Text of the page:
Then I remembered something about playing in the SEC that I had forgotten, something that will enlighten a lot of you. I am going to let you in on something that only players who have played in the SEC truly understand.
By now, all of you know about all the freshmen pitchers that Mississippi State had to use this season and the ramifications of having to use them. While it may have caught some of you by surprised how poorly they pitched at times this season, it really shouldn't have. We were warned at the beginning of the year by our coach that they were going to get hit in the mouth a lot this year.
Coach Cohen understood the fact that the transition between high school and even junior college to the SEC is enormous. Of course there are some players who handle that transition better than most, players such as the two freshmen pitchers from Florida, both of whom have had outstanding seasons. And we've had our fair share of those kind of guys, too. Paul Maholm and Eric DuBose immediately come to mind. But the truth is that those types of players don't come around very often. Heck, one of the Major League's top closers, Boston's Jonathan Papelbon, redshirted his first season at State. If that doesn't tell you how big of a difference it is, I don't know what will.
While Papelbon had the luxury of being able to redshirt, the freshmen pitchers Coach Cohen and staff recruited last season didn't have that luxury due to the pitching or lack of that he inherited when he was hired at State. I'm not stating that based on what Coach Cohen said or what I've read on the internet. I've actually spoken with players that graduated in 2007 and 2008 and they told me. They said themselves that the talent when they left there was not the same as the players they came in with and played with early in their careers. Hence, the reason the freshmen pitchers had to bypass a redshirt season and pitch in the SEC. And they performed about like you would expect from kids who were pitching in high school baseball games this time last year.
Don't buy what I am telling you? Here is a personal experience for you, then. When I got to MSU, I was a cocky player just like most of the players who sign with State. Truthfully, if you're not a little cocky, you're not a baseball player. You have to have that cocky/confidence about yourself if you want to succeed.
Anyway, when fall ball started I was pumped. First off, I was living a dream. Second, I was meeting players that had been to Omaha only a year prior - the Travis Chapmans, Mark Freeds, Kevin Donovans. They had played on the biggest stage. And here I was, a cocky freshman about to compete against them. I found out pretty quick I was not as good as I thought. In fact, it took me two and a half weeks of fall ball, scrimmaging every day, before I even got my first hit! Let me say that again, my first hit. Not double, triple, or home run, but a base hit. And it wasn't a shot but a seeing eye single in the four hole. I had never been so excited about a forty-five hop ground ball in my life. Talk about a humbling situation. Luckily I did get better but I ended up redshirting my freshman season. And I can't tell you how much I needed that redshirt year. Of course, I hated it at the time but looking back it was the best thing that could have happened to me. I desperately needed that redshirt year.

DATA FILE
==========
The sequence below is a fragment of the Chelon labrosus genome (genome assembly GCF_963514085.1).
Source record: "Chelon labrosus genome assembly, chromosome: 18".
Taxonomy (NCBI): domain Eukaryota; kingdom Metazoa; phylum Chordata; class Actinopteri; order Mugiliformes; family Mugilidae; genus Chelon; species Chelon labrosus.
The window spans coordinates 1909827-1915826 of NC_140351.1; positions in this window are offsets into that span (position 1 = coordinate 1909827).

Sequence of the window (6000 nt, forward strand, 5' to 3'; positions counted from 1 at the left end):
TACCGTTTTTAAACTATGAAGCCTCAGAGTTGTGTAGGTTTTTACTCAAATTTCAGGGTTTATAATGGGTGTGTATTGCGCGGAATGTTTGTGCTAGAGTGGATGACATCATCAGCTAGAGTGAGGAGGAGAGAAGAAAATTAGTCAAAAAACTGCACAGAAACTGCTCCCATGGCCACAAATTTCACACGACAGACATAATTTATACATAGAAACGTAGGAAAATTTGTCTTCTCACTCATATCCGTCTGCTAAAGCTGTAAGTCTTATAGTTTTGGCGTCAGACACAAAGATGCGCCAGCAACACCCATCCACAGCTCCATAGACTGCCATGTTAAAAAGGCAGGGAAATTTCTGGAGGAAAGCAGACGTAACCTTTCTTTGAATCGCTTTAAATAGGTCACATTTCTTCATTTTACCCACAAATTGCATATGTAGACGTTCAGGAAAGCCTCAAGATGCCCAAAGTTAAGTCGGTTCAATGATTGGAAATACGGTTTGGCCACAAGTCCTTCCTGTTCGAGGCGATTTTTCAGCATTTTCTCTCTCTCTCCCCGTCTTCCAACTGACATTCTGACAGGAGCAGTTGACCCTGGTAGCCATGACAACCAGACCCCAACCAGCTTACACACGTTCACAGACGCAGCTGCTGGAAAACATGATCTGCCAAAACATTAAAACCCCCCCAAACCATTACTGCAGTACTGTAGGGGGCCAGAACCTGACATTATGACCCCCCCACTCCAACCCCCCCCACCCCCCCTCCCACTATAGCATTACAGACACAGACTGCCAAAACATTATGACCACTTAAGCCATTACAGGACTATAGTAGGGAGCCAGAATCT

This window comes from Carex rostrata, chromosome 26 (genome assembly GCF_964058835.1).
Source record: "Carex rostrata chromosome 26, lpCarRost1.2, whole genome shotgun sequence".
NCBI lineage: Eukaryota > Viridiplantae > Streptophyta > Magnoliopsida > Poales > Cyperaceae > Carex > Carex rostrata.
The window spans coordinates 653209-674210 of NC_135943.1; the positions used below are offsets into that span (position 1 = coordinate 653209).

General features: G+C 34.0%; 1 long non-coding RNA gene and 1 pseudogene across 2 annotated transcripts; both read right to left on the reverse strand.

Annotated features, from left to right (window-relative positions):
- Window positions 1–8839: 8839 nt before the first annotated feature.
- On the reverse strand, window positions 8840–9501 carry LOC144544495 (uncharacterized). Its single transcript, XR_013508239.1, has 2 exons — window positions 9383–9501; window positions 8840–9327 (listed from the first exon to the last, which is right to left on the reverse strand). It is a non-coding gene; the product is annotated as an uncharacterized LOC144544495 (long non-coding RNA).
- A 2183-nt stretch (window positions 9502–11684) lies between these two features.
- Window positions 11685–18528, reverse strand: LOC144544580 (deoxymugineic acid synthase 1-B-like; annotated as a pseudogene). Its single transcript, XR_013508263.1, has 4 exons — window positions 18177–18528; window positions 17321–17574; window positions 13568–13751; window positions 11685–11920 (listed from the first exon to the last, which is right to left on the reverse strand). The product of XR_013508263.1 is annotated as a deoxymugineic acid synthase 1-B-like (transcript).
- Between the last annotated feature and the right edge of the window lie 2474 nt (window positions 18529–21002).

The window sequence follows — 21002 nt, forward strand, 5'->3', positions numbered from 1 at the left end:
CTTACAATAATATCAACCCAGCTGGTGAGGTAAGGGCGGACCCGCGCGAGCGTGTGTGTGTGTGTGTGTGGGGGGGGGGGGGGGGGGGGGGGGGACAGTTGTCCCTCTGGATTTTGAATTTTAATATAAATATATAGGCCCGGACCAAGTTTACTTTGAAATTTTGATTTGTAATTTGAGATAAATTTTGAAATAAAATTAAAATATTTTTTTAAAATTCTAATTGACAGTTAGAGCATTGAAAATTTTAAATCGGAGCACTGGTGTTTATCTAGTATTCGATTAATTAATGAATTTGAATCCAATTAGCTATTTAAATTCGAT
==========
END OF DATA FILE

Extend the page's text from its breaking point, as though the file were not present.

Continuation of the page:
Now fast forward 10 years and we come to this past year. We had 10 freshmen coming in of which 8 had to play right away. I mentally put myself in their shoes about halfway through the season. Like I did, they made their freshmen mistakes. But unlike me, they made their mistakes in actual games. I had the luxury of making mine in practice.
Having said all of this, Coach Cohen will tell you that the "freshmen mistakes" that have been made this year don't get to be "freshmen mistakes" next year. The first year is done. Now it's time to really see what they are made of, what they have learned. How hard are they going to work this off season to make sure that they don't let those same things happen to then next year? I can guarantee you that these same words will be spoken in each player's exit meeting. He is going to challenge them. He is going to push them. But he knows, based on past experiences, what can happen next year provided they work hard. He also knows how much better a player gets between year one and year two based on simple physical maturity. He has been through this everywhere he has been. And he has been successful. Go look at Kentucky's third season under Cohen. That team won 44 games and the overall SEC championship. He is a winner and he WILL win! So, there is a light at the end of the tunnel.
As a former player, I can also tell you from my own personal experience that the transformation between the first and second years is unbelievably huge. Players will be much more comfortable. They know what they have been through and they know what has to be done to be more successful. They have been through the fire of that freshman season. Now, assuming they work hard this off season, the roles will be much more reversed next season. They will be the ones inflicting a little pain on opposing players next year. They will be the ones, when the game is over, who will look at the scoreboard and see, more often than not, a victory. They will reap those benefits from the dreaded past year and the offseason of hard work and every one of them will know that it was all worth it. I have been there and I can tell you that IT WILL BE WORTH IT! See you next year.
Matthew Brinson, a former Mississippi State baseball player who played at State during the years 2000-2003, is the MSU baseball columnist for GenesPage.com.